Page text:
INTRODUCTION

Patients with irritable bowel syndrome (IBS) suffer from intermittent abdominal pain or discomfort in combination with altered bowel habits and abdominal distension/bloating[1-3]. These symptoms cause significant morbidity, with impaired quality of life and reduced work productivity[4,5], and is an economic burden to both the patients and society[6-12]. IBS patients can be divided into three subtypes according to the predominant bowel pattern: diarrhea-predominant (IBS-D), constipation-predominant (IBS-C), and both diarrhea and constipation (IBS-M)[13].

The pathophysiology of IBS is incompletely understood, and there is no diagnostic test or effective treatment for this condition[14-16]. Thus, IBS patients visit doctors more frequently, undergo more diagnostic tests and examinations, consume more medications, and are hospitalized more frequently than those without IBS[6-12]. Understanding the pathophysiology of IBS is necessary in order to develop better diagnostic methods and effective treatments, and consequently reduce the economical costs both for patients and society. New data on the pathophysiology of IBS have accumulated over the past few years, improving our understanding of this disorder[1,15-20]. The aim of this review was to account for these new data and integrate them into the current knowledge on the pathophysiology of IBS.

PATHOPHYSIOLOGY OF IBS

There is evidence that several factors play a central role in the pathophysiology of IBS, such as genetic/social learning factors, diet, the intestinal microbiota, low-grade chronic intestinal inflammation, and abnormal gastrointestinal endocrine cells[1,14-20].

Heritability and social learning

Familial aggregation: Familial clustering of IBS has been noted in everyday clinical practice, with 37% of IBS patients reportedly having a family history of the disorder[21]. Moreover, it has been shown that IBS patients are more likely (33.9%) than controls (12.6%) to have a family history of IBS[22]. In a cohort of IBS patients from Olmsted County, USA, a significant association was found between IBS patients and having a first-degree family member with IBS, but not for their non-IBS spouses[23]. The prevalence of IBS was 17% among IBS patients’ relatives, compared to 7% among their spouses’ relatives[24]. Similarly, the prevalence rates of IBS were reported to be 21%-50% and 4%-27% among relatives of IBS patients and non-IBS controls, respectively[25,26]. In a recently published, nationwide survey of the Swedish population, the risk of IBS was found to be increased in the first-, second-, and third-degree relatives of patients with IBS compared with their non-IBS counterparts, with the risk tending to be higher in more closely related relatives[27].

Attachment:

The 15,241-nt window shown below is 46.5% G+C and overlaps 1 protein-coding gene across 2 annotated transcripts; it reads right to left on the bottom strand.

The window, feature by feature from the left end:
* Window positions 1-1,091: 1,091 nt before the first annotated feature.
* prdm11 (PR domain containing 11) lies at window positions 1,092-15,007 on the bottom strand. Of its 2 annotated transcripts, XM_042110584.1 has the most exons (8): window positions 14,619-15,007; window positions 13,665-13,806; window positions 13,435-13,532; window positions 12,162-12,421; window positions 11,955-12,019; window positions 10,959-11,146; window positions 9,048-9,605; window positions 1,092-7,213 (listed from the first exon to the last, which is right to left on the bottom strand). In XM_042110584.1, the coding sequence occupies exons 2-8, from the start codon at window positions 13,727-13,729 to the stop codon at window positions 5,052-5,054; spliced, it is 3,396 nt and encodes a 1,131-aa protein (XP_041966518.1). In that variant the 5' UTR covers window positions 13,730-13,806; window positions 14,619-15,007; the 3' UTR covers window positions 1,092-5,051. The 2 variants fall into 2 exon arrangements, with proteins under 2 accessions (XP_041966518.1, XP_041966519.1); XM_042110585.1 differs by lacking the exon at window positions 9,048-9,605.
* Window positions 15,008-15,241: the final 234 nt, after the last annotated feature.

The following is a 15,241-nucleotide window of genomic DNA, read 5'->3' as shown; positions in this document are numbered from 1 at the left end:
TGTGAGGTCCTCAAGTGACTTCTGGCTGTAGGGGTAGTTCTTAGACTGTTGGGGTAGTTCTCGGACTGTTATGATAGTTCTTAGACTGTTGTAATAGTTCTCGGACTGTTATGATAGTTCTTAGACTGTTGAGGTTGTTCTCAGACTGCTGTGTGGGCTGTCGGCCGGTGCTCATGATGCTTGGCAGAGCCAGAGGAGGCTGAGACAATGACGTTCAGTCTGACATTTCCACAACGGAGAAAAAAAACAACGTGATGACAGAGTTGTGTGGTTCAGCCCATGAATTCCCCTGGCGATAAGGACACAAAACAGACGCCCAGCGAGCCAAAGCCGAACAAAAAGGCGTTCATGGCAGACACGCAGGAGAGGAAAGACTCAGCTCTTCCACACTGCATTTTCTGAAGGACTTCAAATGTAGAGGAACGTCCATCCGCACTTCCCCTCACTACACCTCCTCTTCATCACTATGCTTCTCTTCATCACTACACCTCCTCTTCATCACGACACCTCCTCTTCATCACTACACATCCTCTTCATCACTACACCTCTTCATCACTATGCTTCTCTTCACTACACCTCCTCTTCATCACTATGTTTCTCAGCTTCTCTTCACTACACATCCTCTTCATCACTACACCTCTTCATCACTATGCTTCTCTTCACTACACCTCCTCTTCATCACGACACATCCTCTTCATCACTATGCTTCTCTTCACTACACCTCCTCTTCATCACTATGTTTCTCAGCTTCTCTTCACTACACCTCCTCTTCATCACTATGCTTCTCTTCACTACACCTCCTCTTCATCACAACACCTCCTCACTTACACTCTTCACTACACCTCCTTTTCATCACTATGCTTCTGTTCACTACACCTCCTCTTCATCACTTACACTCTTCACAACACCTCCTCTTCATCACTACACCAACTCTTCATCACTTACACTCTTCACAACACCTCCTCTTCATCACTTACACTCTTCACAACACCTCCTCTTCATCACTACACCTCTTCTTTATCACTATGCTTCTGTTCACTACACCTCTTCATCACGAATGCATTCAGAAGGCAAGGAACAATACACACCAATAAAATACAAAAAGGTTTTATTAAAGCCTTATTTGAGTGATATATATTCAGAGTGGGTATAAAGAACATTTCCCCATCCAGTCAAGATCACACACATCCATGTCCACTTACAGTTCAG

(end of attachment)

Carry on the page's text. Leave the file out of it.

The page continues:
Twin studies: All twin studies confirm a substantial genetic component in IBS[28-31], with one exception[32]. Among 343 Australian twin pairs, IBS was found to occur at rate of 33.3% in monozygotic twins compared to 13.3% in dizygotic twins, with 56.9% of the variance being due to additive genetic factors.[28] In two studies involving 6060 and 986 American twin pairs[29,33], the first study showed that the concordance of IBS was significantly greater in monozygotic (17.2%) than in dizygotic (8.4) twins[29], and in the second study the polychoric correlation of IBS for monozygotic twins with IBS was greater than that for dizygotic twins (47% and 17%, respectively)[33]. In Scandinavia, a study conducted involving 3286 Norwegian twin pairs found that the concordance for IBS was significantly higher among monozygotic (22.4%) than dizygotic (9.1%) twins, and that the concordance was higher (48.5%) in females[31]. However, in contrast to all other twin studies, a study of 1870 British twin pairs did not reveal any significant difference in the rates of IBS between monozygotic and dizygotic twins[32].